“You like me … you REALLY like me” was my comment to Rachel Lebihan when she nominated me to answer the Blog Hop question “why do I write?”
And just like Sally Field did in that 1985 Oscars’ speech when she won the Best Actress award, I clutched a gold trophy in my hands and gushed.
I dedicate this to Rachel who is a food writer, restaurant reviewer and a former editor at The Australian Financial Review. Her blog The Food Sage is a collection of wise words on all things gastronomical.
Writing has always been part of my job as an arts administrator for cultural organisations presenting performance, literature, heritage, multicultural celebrations and film programs. I took a break 18 months ago when I decided I could no longer write “this year’s festival will be the biggest and best yet” in marketing collateral.
During this time I started my blog The Good the Bad & the Italian and lately have branched out into writing about my experiences as a sole carer for my 90-year-old mother (for a new health-related website) as well as taking on small freelance contracts.
What am I working on?
I’ve been re-visiting some stories on my blog and trying to expand them into more substantial tales to see if I can write something longer than 500 words that is still mildly entertaining to unsuspecting readers. Turns out I can, but not without some sweat: short ‘n’ sharp is my preferred mode. Being part of a group of talented writers in The Prose Workshop for the past six months has been a delight, and worth every hard-earned 1000 word exercise. Some interesting ideas are developing …
Why does my writing differ from others in my genre?
Is it a bird? Is it a plane? Is it a food blog? Well, no, not really. My writing is mainly about food but is contained within personal experiences, parental eccentricities, Italian folklore, topical events and discovering vintage (er, old and forgotten) kitchen accoutrements lurking in the cupboard. And films.
You won’t find many detailed recipes on my blog – except for the odd link to someone else’s content – as I don’t much enjoy quantities and methods, preferring to leave that to dedicated food bloggers.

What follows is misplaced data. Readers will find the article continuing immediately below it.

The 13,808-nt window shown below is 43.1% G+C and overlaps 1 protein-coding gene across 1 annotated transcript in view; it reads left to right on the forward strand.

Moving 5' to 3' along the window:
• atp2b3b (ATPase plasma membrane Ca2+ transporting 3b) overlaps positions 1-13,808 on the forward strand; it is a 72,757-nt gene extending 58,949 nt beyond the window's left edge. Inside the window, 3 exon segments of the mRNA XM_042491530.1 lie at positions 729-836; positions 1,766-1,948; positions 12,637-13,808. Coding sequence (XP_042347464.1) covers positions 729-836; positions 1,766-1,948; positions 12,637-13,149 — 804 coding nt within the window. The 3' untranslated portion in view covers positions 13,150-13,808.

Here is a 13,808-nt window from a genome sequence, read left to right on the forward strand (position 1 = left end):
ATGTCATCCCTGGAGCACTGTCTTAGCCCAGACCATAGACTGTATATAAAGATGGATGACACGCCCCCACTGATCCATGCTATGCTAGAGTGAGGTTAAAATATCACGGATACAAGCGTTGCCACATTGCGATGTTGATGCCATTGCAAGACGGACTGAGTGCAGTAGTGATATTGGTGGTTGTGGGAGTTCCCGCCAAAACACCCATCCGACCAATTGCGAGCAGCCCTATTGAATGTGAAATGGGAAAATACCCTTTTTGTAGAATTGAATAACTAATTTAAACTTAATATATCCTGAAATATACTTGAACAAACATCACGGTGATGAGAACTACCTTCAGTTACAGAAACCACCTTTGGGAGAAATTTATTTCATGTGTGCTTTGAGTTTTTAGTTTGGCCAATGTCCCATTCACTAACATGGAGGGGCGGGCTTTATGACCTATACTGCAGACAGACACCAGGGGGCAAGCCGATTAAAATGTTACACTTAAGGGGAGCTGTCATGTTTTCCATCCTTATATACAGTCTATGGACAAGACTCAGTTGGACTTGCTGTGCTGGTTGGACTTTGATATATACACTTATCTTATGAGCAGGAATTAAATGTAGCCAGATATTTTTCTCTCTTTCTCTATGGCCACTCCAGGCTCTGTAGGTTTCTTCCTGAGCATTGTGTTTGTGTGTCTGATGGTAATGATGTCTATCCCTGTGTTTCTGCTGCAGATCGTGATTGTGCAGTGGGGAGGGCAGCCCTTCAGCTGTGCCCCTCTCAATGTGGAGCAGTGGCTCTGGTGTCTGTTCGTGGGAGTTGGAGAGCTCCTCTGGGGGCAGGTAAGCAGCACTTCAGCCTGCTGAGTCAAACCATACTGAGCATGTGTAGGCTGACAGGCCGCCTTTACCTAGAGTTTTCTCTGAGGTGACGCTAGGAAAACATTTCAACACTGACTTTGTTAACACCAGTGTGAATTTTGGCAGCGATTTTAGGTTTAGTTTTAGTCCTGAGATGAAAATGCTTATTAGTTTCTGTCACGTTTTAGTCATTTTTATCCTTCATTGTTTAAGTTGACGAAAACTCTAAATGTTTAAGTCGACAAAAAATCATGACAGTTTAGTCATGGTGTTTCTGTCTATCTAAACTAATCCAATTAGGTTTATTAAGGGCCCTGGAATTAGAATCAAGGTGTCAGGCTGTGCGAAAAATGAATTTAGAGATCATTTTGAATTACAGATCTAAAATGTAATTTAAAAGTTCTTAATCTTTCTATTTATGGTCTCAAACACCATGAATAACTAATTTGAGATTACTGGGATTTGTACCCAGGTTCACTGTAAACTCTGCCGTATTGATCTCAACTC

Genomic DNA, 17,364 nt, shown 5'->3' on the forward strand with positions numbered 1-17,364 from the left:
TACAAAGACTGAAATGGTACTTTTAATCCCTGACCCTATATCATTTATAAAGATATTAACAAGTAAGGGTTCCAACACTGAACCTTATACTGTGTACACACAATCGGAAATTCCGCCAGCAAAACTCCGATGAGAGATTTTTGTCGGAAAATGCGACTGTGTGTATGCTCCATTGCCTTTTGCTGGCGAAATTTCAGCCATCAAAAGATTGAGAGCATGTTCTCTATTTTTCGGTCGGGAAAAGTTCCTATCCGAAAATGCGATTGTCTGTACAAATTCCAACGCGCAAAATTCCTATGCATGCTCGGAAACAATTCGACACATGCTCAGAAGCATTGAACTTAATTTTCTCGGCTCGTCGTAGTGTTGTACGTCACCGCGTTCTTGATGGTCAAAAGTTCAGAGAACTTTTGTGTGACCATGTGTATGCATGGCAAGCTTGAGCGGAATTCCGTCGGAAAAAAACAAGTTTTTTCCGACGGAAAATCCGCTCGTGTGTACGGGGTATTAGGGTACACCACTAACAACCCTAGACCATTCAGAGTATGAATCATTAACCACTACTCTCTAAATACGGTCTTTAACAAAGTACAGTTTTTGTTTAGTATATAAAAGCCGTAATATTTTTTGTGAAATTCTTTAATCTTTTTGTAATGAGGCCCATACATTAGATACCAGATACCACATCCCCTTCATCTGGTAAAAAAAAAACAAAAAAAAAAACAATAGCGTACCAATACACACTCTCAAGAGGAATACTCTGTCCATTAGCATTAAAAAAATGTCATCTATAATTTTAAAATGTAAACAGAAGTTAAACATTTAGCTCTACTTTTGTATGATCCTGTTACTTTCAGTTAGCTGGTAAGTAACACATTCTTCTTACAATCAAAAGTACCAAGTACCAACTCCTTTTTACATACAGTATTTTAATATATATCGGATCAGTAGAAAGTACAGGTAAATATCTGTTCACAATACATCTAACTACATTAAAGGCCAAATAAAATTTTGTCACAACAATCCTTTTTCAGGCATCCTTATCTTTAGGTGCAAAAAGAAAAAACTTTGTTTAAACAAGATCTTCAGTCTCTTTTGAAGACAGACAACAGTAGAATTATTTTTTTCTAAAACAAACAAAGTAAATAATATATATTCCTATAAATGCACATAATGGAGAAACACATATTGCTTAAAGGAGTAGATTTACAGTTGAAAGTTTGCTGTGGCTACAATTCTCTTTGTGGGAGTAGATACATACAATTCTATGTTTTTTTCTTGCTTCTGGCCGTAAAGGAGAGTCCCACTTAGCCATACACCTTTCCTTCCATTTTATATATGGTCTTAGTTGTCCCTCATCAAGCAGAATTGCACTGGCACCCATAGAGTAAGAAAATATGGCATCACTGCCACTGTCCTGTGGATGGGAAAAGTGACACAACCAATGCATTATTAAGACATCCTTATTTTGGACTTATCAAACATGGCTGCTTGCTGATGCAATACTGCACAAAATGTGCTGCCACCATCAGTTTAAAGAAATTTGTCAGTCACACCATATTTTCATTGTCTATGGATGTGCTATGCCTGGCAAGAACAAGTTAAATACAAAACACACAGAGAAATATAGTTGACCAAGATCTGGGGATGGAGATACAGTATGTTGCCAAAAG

Don’t ever ask me to categorise my blog as you’ll get a furrowed brow in response.
Why do I write what I do?
Many of my blog posts are inspired by stories of growing up as an Italian-Australian kid in Sydney’s inner-west in the 1960s. It was such an interesting time, observing my parents cooking, entertaining and trying to keep aspects of their heritage alive after their post-WW11 migration.
I’m also interested in how food is represented in films, particularly some pre-1980s American movies where Italian families only ever ate spaghetti and meatballs, which is not an authentic Italian dish. Pasta e fagioli (pasta and bean soup) became ‘pasta fazool’. Thank you Dean Martin.
Gathering these thoughts into something I think people might want to read is always a gamble. Will they REALLY like it?
How does my writing process work?
I have an elegant little hardcover book called a ‘Quadernetto’ (Italian for ‘small exercise book’) and I jot down ideas in it religiously. It’s roughly A6 size with a silky navy cover and graph paper pages and it follows me everywhere. Occasionally I’ll tap a thought into my iPhone, but it tends to stay there.
I draw inspiration from many things: old black and white photographs in family albums; stories in local and overseas magazines and websites; contents of cupboards; postcards; wacky songs and film scenes. These find their way as torn pages, photographs and scans into manila folders to be turned into words.
Then the untamed writing on my desktop iMac begins.
Just as I was nominated to take part in this Blog Hop, it’s my turn to introduce to you Cynthia Bertelsen who blogs at Gherkins and Tomatoes.
Cynthia is an accomplished writer, photographer and author of Mushroom: A Global History (2013). She boasts a cookbook collection of over 3500 titles (no, that’s not a typo). Cynthia writes about life, cookbooks and cooking and I love the depth and focus of her writing, which she describes as “global and historical”.